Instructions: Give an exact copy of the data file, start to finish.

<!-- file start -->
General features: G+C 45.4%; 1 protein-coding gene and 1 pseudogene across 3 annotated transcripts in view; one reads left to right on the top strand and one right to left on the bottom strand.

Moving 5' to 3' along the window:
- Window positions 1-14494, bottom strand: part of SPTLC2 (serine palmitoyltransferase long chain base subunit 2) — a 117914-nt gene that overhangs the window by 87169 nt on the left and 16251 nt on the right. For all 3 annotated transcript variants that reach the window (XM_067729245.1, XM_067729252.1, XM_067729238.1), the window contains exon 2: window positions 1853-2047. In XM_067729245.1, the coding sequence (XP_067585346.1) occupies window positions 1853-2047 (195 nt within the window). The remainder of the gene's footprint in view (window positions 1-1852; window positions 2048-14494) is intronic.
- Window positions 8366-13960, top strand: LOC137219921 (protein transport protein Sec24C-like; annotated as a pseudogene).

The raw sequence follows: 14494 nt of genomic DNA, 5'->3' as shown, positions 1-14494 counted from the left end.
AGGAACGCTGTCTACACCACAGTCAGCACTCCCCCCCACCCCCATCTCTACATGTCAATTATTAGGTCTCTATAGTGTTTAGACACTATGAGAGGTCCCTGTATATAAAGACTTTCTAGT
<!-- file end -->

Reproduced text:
General features: G+C 45.4%; 1 protein-coding gene and 1 pseudogene across 3 annotated transcripts in view; one reads left to right on the top strand and one right to left on the bottom strand.

Moving 5' to 3' along the window:
- Window positions 1-14494, bottom strand: part of SPTLC2 (serine palmitoyltransferase long chain base subunit 2) — a 117914-nt gene that overhangs the window by 87169 nt on the left and 16251 nt on the right. For all 3 annotated transcript variants that reach the window (XM_067729245.1, XM_067729252.1, XM_067729238.1), the window contains exon 2: window positions 1853-2047. In XM_067729245.1, the coding sequence (XP_067585346.1) occupies window positions 1853-2047 (195 nt within the window). The remainder of the gene's footprint in view (window positions 1-1852; window positions 2048-14494) is intronic.
- Window positions 8366-13960, top strand: LOC137219921 (protein transport protein Sec24C-like; annotated as a pseudogene).

The raw sequence follows: 14494 nt of genomic DNA, 5'->3' as shown, positions 1-14494 counted from the left end.
AGGAACGCTGTCTACACCACAGTCAGCACTCCCCCCCACCCCCATCTCTACATGTCAATTATTAGGTCTCTATAGTGTTTAGACACTATGAGAGGTCCCTGTATATAAAGACTTTCTAGT